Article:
Do Staples have a trademark on their logo? After all Staples contains staples.

    They aren't trying to copyright the word "glass"
    Mytheroo
  • from http://www.wikinvest.com/stock/Staples_(SPLS)/Filing/10-K/2007/10-K/D3

    Trademarks

    In connection with our North American Retail business, we have registered the marks “Staples”, “Staples the Office Superstore” and “that was easy” in the Principal Register of the United States Patent and Trademark Office, and the marks “Staples the Office Superstore”, “Staples” and “that was easy” in Canada. In connection with our North American Delivery businesses, we have registered the marks “Staples.com”, “Staples National Advantage”, “Staples Business Advantage”, “Staples Business Delivery”, “StaplesLink.com”, “Quill”, “Quill.com”, “Medical Arts Press”, “HMI”, and “SmileMakers” on the Principal Register of the United States Patent and Trademark Office. In connection with our International Operations, we have registered the mark “Staples” in many foreign jurisdictions, including, but not limited to, the United Kingdom, Germany, The Netherlands, Poland, Portugal, Belgium and China; the mark “Office Centre” in many foreign jurisdictions, including, but not limited to, The Netherlands, Portugal and Belgium; the mark “Bernard” in multiple foreign jurisdictions, including, but not limited to, France and Belgium; the mark “JPG” in many foreign jurisdictions, including, but not limited to, France and Belgium; the mark “Neat Ideas” in many foreign jurisdictions, including, but not limited to, the United Kingdom; the mark “Sistemas Kalamazoo” in Spain; the mark “MondOffice” in Italy; the mark “Quill Kontorslagret” in Sweden; the mark “Pressel” in Austria, Germany, Switzerland, Poland and the Czech Republic; the mark “Malling Beck” in Denmark; and the mark “Officenet” in Argentina and Brazil. Our joint venture in China owns the mark “OA365”.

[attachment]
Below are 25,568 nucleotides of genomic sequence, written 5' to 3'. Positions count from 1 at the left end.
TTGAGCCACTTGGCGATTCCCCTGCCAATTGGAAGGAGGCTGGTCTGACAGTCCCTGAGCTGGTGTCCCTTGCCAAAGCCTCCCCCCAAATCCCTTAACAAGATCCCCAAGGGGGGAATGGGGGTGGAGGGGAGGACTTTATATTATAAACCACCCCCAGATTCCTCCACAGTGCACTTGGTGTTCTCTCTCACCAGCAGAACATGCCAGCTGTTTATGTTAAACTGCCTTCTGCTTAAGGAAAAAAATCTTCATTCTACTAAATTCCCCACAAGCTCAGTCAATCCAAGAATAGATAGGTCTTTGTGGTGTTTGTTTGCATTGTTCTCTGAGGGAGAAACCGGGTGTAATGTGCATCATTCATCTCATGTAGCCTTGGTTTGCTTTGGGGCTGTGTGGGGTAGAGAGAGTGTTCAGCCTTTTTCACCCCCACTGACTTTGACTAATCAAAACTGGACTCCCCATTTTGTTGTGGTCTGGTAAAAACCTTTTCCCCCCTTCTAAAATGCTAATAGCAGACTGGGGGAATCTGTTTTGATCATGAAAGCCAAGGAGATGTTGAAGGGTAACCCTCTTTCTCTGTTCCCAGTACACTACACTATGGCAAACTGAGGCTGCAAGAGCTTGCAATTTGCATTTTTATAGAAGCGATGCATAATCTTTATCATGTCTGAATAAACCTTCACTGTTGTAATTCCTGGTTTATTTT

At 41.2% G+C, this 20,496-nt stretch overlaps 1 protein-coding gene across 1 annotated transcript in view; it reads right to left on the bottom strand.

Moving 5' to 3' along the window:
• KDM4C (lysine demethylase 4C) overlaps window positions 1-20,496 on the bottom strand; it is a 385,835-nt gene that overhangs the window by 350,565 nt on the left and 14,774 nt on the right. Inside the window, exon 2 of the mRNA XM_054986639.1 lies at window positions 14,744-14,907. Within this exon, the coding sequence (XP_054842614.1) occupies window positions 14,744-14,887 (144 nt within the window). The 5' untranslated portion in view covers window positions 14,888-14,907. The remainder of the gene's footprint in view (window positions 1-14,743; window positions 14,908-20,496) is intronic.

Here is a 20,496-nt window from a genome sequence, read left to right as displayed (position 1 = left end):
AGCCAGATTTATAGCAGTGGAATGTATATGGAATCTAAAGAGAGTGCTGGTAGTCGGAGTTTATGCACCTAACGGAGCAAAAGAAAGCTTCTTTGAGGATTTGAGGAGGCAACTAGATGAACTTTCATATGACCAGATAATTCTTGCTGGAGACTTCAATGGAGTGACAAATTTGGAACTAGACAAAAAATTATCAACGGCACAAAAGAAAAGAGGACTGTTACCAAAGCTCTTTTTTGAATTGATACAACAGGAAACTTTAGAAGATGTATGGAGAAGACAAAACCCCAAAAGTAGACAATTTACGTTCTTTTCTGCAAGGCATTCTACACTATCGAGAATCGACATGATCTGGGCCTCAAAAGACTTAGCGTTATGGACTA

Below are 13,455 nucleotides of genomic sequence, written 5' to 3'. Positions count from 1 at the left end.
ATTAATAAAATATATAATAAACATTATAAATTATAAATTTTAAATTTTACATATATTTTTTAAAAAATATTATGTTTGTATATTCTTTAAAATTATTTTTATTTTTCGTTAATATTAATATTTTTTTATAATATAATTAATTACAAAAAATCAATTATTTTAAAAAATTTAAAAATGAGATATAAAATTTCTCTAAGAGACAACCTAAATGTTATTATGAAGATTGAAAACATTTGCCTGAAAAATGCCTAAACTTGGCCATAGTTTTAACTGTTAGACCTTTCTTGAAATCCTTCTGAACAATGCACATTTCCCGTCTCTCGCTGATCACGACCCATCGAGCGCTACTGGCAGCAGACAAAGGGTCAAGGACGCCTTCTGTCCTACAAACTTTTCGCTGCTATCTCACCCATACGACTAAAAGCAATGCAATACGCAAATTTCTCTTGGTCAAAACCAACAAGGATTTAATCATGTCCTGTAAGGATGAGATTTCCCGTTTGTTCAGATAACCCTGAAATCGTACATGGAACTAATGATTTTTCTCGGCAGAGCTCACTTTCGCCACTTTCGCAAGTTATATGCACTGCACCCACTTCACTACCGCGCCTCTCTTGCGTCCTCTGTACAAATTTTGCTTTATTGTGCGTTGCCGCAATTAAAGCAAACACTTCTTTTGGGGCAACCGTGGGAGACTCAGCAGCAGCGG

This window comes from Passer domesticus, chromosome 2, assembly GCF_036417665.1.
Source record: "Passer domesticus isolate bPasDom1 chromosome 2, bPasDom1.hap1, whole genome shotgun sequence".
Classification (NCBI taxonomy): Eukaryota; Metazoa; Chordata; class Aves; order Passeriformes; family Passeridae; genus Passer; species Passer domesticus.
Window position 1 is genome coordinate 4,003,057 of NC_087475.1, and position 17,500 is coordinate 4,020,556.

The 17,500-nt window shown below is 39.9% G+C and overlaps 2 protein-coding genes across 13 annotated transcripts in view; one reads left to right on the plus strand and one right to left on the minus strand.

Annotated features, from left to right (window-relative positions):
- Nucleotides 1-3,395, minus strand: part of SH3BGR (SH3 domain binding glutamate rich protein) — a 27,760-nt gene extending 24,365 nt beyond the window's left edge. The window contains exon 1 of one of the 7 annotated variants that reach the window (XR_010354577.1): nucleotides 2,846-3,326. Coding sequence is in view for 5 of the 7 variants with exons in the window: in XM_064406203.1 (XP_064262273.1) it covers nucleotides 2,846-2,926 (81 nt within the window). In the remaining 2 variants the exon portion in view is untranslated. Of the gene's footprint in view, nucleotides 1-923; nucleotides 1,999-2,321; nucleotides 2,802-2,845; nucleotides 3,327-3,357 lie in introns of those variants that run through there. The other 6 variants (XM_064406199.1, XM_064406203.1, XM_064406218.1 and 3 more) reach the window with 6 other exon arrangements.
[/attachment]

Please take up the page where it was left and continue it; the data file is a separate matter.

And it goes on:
Mytheroo
  • edit:

    so Staples have trademarked "JPG"

    :-)
    Mytheroo